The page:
Savage Arms FVT will replace .22″ No.8 cadet rifle

23 March 2016 – US arms company Savage Arms has won the £6m contract to replace the .22″ No.8 Enfield in UK cadet forces service, UK Shooting News can reveal.

The new British cadet rifle will be a lightly modified Savage Arms FVT in a new wooden stock.

Sources familiar with the matter told UKSN that the rifle will initially be issued to Army Cadet Force units in Wales, Ireland and north east England starting from next month. The initial order is for about 750 rifles, sources tell us, with the full order for 8,500 rifles – not the 10,000 floated in the original invitation to tender – due to be completed by next year.

The current civilian production FVT features a 21″ barrel with a 1:16″ right hand twist. A single shot, hand fed bolt action rifle, it weighs 5¾lbs in its factory configuration with a plastic stock, though UKSN understands the UK cadet model will be supplied with an ambidextrous wooden stock which will be adjustable for length through a screw thread system. This is likely to push its weight up to more than 6lbs, or 2.6kg. The stock will also have an accessory rail on the bottom for handstops and sling attachments.

In comparison, the No.8 in as-issued configuration (without precision sights) weighs 8lbs 14oz, or just over 4kg, with a 23.36″ barrel which also has a 1:16″ right-hand twist – but it does not have an accessory rail. The weight difference means the new Savage rifle will be much easier for younger, weaker cadets to use.

Barrel length is unimportant because cadets do not shoot .22″ at any distance greater than 25yds, so their performance at longer distances – which is where the extra barrel length comes into play – is irrelevant. The marginally shorter sight base won’t make a difference at 25yds, and the shorter barrel will make handling slightly easier.

The FVT’s sights are a simple aperture backsight with windage and elevation adjustment, combined with a 22mm tunnel foresight. Close-up photos of these sights can be seen here. This allows for conventional ring elements, as used by civilian target shooters, to be used by cadets.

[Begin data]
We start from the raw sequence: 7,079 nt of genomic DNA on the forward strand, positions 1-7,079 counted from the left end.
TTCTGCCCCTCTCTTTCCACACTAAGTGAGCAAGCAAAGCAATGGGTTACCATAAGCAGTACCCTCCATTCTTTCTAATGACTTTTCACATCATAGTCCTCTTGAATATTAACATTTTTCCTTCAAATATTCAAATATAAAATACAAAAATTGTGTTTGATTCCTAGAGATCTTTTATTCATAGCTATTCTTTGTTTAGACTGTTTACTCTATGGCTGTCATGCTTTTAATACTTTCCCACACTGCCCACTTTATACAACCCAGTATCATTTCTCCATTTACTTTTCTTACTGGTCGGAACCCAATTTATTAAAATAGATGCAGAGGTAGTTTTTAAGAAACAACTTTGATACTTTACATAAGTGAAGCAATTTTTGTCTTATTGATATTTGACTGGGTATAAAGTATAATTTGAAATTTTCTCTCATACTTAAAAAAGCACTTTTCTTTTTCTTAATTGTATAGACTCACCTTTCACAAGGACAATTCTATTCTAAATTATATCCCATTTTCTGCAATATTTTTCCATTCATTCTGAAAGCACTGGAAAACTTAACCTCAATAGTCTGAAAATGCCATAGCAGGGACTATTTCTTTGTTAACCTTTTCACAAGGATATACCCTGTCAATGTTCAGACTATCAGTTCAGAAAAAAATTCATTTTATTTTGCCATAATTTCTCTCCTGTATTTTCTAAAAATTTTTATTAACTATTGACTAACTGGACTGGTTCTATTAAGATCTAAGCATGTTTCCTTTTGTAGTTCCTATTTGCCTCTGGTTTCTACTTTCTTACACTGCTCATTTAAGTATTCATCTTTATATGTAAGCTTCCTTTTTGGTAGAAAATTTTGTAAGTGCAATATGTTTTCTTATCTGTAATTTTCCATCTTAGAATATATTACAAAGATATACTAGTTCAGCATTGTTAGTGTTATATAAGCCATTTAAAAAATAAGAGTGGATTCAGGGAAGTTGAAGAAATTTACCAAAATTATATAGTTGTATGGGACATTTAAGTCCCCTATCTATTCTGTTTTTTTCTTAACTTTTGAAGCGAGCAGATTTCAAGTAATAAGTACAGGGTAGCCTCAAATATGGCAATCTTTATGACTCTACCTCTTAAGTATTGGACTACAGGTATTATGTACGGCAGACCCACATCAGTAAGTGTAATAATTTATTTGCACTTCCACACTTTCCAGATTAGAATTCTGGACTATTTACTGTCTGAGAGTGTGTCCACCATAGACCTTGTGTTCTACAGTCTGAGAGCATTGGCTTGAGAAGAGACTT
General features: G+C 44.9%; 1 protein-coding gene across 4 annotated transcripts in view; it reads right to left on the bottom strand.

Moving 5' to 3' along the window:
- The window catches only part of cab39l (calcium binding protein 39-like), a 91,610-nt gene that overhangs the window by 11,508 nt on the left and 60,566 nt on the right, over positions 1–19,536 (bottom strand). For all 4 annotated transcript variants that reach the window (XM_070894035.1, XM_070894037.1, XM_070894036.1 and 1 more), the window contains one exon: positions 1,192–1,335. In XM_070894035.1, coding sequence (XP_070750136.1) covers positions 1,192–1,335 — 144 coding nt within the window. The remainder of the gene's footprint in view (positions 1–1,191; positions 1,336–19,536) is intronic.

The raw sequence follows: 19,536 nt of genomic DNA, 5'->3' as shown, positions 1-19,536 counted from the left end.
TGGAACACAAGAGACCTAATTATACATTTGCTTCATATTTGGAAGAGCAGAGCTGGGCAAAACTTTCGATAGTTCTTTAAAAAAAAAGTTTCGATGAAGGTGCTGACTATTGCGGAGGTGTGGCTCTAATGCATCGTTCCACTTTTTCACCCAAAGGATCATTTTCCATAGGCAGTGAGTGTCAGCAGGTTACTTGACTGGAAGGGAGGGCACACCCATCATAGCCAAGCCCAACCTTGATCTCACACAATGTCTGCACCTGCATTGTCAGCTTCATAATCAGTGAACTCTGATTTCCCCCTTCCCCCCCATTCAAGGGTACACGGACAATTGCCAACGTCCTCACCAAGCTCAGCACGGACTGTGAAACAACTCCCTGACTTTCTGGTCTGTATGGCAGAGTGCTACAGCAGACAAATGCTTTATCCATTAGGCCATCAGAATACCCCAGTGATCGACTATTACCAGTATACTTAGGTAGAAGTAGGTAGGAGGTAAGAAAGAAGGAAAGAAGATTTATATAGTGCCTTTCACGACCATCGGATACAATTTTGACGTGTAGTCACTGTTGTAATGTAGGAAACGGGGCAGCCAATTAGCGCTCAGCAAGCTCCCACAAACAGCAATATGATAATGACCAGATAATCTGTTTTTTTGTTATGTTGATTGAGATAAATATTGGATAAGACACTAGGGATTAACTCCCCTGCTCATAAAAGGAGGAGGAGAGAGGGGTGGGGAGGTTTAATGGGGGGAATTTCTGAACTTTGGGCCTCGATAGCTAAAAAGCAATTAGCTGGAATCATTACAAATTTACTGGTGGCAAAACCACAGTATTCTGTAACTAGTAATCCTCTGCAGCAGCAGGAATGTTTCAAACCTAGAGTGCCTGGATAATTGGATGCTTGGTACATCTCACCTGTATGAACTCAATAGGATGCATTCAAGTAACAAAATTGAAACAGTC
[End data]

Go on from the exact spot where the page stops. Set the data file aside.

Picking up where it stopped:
Sights are mounted on the side of the FVT’s round receiver via a rail screwed to its side, though four screws are provided on the top of the factory-spec FVT for a sight rail to be fitted. It is unknown whether the UK rifles will be drilled and tapped for these holes, though the tender document specified that the rifle must be able to mount basic and advanced sights. A third party after-market in adapter rails to fit precision sights seems likely.

The Savage rifle has a safety catch fitted on the right hand side of the receiver and cannot accept a magazine. Readers will be interested to know that brand new Savage FVTBs are on sale in the UK for around £430.

It is unknown what progress has been made on developing drills and procedures for the new rifle. It will be issued with a rifle case, handstop and sling.

Rumours abound about the rifle’s official service designation; UKSN expects it to be the Rifle, .22-in, L___A1, with the L number yet to be announced, though well-placed sources say it will be called the No.9 rifle. This designation has already been used for the Royal Navy’s .22″ Lee Enfield.

Read UKSN’s detailed commentary on the new rifle and what it means for the future of cadet shooting here.

Savage Arms’ parent company, Vista Outdoor, did not respond to a request for comment.

6 thoughts on “Savage Arms FVT will replace .22″ No.8 cadet rifle

  1. Harry

    This is a step back rather than forward. Cadets will now learn to use and become effective with a rifle that has an action which their great grandad would have used, meaning a greater cost to teach them how to use a modern rifle when any of them that proudly step forward to join our military.

    Sadly this is poorly spent money and with out the for thought to step up as a nation and train our cadets with the best, most up to date and effective equipment for the future.



    1. Gaz Corfield Post author

      It’s a youth group, not a basic training unit.

      In any case, you start with the basics before moving on to more advanced systems (or you should do if the system’s properly resourced). Just like the RAF starts trainee pilots in Grob Tutors before progressing through Tucanos and Hawks before they get to Typhoon.


    2. Daniel

      Bolt action rifles are an important step on a cadet’s progression from having, in most cases, literally zero experience with firearms to being trained to handle “a modern rifle” such as the semi-automatic L98A2 and ultimately the fully-automatic L86A2. The FVT would serve as an introductary weapon as the No. 8 does currently.


  2. Mike Jones

    I’m no mathematician, but they retail at £430 per unit, and they have been purchased for £6m/8,500=£800 per unit? Am I missing something here?


  3. Ed

    IMO, as a regular shooter in cadets, it would be better replaced by a lightweight semi auto .22 rifle, similar to the American Ruger 10/22, as it would serve a better step between air rifle (like many cadets organisation bases have) and the cadet L98A2, yet still be light, fairly simple, low recoil and new user friendly. I realise that bolt action, hand-fed rifles mean newer cadets are less likely to turn the barrel with a loaded round into a dangerous direction, but generally slows shooting training days down, as well as gives cadets another movement that they have to perform, pulling them out of a stable firing position.



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